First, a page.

In Thailand, in order to be accessible, [YouTube] agreed to block Thai users from seeing clips deemed insulting to the king in violation of Thai law. In Turkey, YouTube has suspended the account of the person who uploaded the Ataturk video, though the site remains banned there. In Myanmar, YouTube was banned after clips of protesting monks appeared on the site. In that case, YouTube declined to remove the clips and remains banned.The article states that YouTube often has to choose between “bending to censorship and losing business opportunities.” But YouTube isn’t just bending to foreign governments, and censorship is more than a business development issue.
Media analysts say YouTube's string of censorship flare-ups -- and the site's sometimes inconsistent responses -- indicate it needs to develop a more transparent strategy for dealing with these issues. YouTube's community guidelines state the site encourages "free speech and defend[s] everyone's right to express unpopular points of view." But the site also reserves the right to remove content it deems inappropriate, which gives it significant discretion when it comes to politically sensitive content.
The WSJ article leaves out mention of the Egyptian political turmoil and violence which was caught on video last fall by activist and YouTube user Wael Abbas. Abbas is the first blogger to receive the Knight International Journalism Award for his work, which led to the conviction of police for torture, but YouTube suspended his account. The nearly 100 images “including clips depicting purported police brutality, voting irregularities and anti-government demonstrations” that Abbas had uploaded were blocked, not just in Egypt but worldwide.
According to Reuters, YouTube told Abbas that the videos generated complaints about the content of torture. Human rights activists protested, including Gamal Eid, head of the Arabic Network for Human Rights Information, who argued that the intent of Abbas to expose human rights violations should have been taken into account. Abbas’ access was restored in December and the majority of his clips were allowed back online.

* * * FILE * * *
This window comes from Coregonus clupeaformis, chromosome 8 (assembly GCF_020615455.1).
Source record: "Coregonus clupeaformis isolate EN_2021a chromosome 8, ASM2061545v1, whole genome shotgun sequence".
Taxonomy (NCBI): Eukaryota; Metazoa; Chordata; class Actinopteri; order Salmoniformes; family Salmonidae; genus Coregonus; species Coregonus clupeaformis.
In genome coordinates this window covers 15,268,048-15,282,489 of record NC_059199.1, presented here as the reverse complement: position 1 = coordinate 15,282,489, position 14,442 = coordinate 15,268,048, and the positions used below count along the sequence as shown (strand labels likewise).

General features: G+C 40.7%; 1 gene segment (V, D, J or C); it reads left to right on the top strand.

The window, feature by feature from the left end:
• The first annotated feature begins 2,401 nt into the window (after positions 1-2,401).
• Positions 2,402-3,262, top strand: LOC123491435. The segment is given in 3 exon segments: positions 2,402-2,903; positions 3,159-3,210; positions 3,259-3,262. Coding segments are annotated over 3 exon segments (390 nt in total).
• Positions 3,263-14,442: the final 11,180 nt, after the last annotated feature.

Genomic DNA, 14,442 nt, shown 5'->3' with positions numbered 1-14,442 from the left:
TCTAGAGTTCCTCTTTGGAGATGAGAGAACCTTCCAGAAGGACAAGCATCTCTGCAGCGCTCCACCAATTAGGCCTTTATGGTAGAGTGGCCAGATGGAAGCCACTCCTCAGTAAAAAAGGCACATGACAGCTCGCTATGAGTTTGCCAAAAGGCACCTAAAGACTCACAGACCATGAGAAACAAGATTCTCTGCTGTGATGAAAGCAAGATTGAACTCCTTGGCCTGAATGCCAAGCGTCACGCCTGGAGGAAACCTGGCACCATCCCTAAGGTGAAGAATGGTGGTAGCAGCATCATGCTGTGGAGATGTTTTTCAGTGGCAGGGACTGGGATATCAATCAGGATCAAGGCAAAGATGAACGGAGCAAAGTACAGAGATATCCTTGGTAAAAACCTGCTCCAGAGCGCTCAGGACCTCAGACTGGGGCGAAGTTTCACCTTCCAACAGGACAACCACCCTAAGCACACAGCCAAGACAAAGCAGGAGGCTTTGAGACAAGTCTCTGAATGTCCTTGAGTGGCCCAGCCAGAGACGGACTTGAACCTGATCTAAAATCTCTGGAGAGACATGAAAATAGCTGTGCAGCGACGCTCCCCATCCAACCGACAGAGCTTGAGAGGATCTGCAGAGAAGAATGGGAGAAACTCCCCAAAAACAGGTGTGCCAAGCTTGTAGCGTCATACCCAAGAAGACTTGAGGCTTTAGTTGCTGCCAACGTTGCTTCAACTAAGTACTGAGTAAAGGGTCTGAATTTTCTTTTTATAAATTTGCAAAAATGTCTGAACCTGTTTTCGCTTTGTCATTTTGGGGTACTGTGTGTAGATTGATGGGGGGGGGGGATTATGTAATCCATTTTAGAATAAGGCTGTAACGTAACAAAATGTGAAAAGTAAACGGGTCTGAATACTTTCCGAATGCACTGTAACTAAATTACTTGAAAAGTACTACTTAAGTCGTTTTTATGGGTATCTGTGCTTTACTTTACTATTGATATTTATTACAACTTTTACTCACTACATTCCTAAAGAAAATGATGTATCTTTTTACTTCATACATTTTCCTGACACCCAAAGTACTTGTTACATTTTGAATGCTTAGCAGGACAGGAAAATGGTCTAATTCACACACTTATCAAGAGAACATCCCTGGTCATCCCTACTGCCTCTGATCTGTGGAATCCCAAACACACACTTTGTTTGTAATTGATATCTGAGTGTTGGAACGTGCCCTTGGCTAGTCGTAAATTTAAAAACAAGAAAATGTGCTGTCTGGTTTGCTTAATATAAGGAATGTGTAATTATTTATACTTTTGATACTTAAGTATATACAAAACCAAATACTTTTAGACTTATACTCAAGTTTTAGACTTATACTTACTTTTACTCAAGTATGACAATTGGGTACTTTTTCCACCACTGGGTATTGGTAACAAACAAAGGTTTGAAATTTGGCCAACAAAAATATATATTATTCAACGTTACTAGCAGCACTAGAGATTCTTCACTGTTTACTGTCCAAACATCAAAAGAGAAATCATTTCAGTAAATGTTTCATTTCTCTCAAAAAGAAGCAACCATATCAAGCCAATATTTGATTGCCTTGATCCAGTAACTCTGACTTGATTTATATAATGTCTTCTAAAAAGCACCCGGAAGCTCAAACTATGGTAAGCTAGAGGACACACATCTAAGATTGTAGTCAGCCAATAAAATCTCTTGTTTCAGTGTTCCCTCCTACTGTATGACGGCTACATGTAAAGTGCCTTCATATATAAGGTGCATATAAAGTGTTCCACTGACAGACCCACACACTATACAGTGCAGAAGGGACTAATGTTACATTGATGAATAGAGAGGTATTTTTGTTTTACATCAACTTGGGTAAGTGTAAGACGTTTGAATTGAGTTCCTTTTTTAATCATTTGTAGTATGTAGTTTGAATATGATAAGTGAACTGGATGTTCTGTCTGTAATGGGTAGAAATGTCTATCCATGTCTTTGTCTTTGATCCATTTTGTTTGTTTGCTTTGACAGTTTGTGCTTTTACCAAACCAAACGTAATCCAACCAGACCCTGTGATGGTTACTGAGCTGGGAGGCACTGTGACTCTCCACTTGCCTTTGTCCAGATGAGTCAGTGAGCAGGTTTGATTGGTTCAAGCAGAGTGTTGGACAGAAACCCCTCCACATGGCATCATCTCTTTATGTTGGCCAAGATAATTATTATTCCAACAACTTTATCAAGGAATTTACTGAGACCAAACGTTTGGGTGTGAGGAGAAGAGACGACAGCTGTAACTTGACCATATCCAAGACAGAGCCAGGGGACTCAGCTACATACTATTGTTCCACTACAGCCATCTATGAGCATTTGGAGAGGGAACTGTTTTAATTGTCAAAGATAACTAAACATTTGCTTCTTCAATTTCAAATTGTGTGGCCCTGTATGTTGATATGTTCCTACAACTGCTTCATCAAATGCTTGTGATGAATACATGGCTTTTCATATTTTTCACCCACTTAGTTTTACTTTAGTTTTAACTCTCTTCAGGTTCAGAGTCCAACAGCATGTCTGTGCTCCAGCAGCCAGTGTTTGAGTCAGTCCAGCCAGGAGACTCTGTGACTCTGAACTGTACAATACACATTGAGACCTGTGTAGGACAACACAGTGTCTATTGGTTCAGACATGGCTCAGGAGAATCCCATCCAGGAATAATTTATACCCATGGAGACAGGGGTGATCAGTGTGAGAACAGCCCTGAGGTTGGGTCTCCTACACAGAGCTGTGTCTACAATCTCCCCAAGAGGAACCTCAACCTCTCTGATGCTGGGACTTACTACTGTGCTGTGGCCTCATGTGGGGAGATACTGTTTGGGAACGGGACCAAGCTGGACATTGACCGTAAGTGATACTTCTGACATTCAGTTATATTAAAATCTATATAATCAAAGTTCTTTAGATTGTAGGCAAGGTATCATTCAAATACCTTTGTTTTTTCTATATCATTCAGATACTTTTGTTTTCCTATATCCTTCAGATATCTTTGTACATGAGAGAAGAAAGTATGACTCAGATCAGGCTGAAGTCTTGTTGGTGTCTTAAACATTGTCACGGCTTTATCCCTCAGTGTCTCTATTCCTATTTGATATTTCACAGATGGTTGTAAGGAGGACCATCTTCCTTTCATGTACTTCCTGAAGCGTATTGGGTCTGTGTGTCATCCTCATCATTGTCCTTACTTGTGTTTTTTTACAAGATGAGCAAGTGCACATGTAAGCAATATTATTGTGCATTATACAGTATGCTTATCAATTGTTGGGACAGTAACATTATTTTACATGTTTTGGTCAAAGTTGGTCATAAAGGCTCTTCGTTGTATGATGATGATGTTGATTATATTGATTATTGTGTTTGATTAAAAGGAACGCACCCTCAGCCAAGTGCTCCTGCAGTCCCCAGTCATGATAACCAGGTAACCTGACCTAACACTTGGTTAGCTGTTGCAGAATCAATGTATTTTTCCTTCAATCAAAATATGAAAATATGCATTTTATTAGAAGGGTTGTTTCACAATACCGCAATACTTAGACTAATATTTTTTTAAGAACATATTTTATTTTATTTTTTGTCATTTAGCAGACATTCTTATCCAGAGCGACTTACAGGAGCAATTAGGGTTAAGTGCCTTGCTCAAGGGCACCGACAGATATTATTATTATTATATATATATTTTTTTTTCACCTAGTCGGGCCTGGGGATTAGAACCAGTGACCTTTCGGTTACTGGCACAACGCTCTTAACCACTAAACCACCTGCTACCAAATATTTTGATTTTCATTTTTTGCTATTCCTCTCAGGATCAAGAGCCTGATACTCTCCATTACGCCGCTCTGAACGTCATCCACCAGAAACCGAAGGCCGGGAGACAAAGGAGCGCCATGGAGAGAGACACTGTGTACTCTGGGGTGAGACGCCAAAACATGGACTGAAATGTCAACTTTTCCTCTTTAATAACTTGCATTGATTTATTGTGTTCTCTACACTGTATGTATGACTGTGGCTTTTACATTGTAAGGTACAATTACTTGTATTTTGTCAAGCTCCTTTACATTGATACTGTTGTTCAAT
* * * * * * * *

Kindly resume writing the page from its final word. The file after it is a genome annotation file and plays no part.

The WSJ article discusses a similar case in Russia:
After being alerted by users last month, YouTube removed a video clip that appeared to document abuse of prisoners at a Russian prison camp that YouTube determined violated the site's graphic-violence policy. It eventually restored the video but required viewers to click to consent to watch a clip that "may contain content that is inappropriate for some users." YouTube says its staff hadn't initially been aware that the video was meant to document alleged human-rights abuses.Where is the line between protecting viewers and censoring content of political value? Should YouTube be required to develop more consistent guidelines when it comes to political censorship, and in doing so is it YouTube's responsibility to decipher users’ motives?
Wednesday, March 26, 2008
Policy Innovations ran a story earlier this year about addiction problems related to online gaming, citing an American Medical Association report suggesting that "gaming addiction is likely to be a subset of Internet addiction and may cause negative physical, psychosocial, or behavioral problems."
An Amazon.com search for "Internet addiction" returns over 400 books, mostly self-help guides, and you can take online quizzes to help you determine if you suffer from excessive Internet use. According to the New York Times, the constant pressure some bloggers feel to keep their blogs up-to-date can create stress-related health problems.
But a study released this month suggests otherwise. Researchers James Baker and Susan Moore from the Swinburn University of Technology surveyed MySpace users who were intending to start blogging and found in follow-up questionnaires that “after two months of regular blogging, people felt they head better social support and friendship networks than those who did not blog.”